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Disney Unlikely To Keep Shooting In Georgia If Abortion Law Takes Effect

Disney Unlikely To Keep Shooting In Georgia If Abortion Law Takes Effect

The company's co chief executive said it would be 'very difficult' to keep working in the state

Jake Massey

Jake Massey

Disney has announced that it is unlikely to carry on shooting in Georgia, USA, should controversial new abortion laws take effect.

Earlier this month the state's Republican governor, Brian Kemp, signed the 'heartbeat bill', which bans abortions after six weeks of pregnancy - at which point many women don't even know they're pregnant.

The law is due to come into effect next January but has already been met with stiff opposition and is likely to be challenged in the courts.

Brian Kemp signed the controversial bill earlier this month.

Now, Disney co chief executive, Bob Iger, has said it would be 'very difficult' for the company to carry on filming in the state if the law is enacted.

Speaking to Reuters, he said: "I think if it becomes law I think it will be very difficult to do so (shoot there), I rather doubt we will.

"I think many people who work for us will not want to work there, and we will have to heed their wishes in that regard. Right now we are watching it very carefully.

"If it becomes law, I don't see how it's practical for us to continue to shoot there."

Georgia has until this point proven to be a popular shooting location due to the tax breaks afforded to film productions in the state, with blockbusters such as Avengers: Endgame and Black Panther shooting there.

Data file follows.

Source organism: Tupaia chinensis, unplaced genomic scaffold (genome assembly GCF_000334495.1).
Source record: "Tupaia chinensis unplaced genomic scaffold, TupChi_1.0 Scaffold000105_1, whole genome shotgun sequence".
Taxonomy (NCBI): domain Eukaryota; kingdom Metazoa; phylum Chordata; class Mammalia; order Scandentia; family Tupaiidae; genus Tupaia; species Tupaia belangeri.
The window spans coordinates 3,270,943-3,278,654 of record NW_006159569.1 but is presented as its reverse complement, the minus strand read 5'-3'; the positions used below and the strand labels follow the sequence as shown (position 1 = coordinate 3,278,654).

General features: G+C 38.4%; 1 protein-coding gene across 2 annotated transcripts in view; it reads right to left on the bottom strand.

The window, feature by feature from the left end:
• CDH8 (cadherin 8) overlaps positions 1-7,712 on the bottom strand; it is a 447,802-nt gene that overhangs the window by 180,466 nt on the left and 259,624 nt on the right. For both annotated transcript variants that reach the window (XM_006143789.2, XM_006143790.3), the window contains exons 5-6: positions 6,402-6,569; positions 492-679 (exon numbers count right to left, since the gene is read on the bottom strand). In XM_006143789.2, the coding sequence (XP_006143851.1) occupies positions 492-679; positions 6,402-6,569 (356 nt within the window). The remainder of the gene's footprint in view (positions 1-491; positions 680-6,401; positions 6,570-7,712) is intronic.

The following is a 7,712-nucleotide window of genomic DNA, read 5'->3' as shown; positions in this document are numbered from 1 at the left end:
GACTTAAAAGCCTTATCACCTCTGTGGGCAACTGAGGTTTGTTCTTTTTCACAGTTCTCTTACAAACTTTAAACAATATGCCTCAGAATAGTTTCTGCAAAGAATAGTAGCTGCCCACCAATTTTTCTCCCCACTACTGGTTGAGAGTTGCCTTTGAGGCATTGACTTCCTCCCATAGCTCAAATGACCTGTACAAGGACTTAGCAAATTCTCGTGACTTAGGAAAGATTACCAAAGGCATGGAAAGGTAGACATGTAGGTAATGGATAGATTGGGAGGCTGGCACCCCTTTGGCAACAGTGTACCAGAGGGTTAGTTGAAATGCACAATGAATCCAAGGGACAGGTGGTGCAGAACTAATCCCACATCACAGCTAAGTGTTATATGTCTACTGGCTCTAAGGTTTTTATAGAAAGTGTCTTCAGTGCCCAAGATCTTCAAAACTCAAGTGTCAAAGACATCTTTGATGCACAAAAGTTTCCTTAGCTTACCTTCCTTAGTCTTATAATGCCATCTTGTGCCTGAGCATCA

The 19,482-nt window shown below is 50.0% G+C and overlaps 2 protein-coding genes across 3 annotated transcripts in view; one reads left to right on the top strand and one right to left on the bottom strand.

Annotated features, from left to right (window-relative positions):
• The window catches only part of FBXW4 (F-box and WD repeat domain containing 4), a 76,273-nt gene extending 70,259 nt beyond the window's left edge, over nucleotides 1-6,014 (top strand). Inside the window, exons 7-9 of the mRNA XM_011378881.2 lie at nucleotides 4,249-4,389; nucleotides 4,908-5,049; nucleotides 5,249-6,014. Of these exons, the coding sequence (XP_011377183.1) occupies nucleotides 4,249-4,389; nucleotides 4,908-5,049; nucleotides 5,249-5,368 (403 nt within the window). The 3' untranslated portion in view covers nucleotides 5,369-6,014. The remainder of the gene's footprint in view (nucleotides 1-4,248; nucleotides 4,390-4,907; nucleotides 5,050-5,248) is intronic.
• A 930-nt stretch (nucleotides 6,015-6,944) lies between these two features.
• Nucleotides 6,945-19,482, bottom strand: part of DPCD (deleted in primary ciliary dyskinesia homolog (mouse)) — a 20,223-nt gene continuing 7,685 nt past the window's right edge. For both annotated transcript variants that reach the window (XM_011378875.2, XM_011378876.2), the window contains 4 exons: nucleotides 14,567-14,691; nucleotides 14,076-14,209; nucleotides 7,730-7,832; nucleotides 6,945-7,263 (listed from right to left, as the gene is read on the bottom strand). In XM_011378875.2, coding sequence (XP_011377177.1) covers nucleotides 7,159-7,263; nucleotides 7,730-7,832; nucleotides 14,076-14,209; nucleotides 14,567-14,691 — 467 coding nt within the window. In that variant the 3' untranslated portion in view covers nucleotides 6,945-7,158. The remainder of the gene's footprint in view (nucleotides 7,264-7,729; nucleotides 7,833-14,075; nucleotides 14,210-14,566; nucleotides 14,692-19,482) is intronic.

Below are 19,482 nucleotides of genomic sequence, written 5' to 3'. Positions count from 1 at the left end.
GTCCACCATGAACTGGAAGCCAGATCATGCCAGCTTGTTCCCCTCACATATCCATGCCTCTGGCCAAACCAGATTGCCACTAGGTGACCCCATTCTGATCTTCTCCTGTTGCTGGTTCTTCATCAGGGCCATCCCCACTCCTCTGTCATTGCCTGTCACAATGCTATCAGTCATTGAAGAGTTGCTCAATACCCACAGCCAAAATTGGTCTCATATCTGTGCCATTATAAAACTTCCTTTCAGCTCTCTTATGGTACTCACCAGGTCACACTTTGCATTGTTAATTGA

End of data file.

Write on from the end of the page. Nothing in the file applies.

However, Netflix also threatened to boycott the state earlier this week, should the abortion law come into effect.

In a statement, the company's chief content officer, Ted Sarandos, said: "We have many women working on productions in Georgia, whose rights, along with millions of others, will be severely restricted by this law.

"Given the legislation has not yet been implemented, we'll continue to film there, while also supporting partners and artists who choose not to.

"Should it ever come into effect, we'd rethink our entire investment in Georgia."

In March, an open letter signed by 50 actors - including Ben Stiller, Amy Schumer and Alec Baldwin - was written to the Georgian governor, pleading with him to reconsider the bill or risk the economic damage that would come with entertainment industry's withdrawal from the state.

Featured Image Credit: PA

Topics: US News, US Entertainment, Politics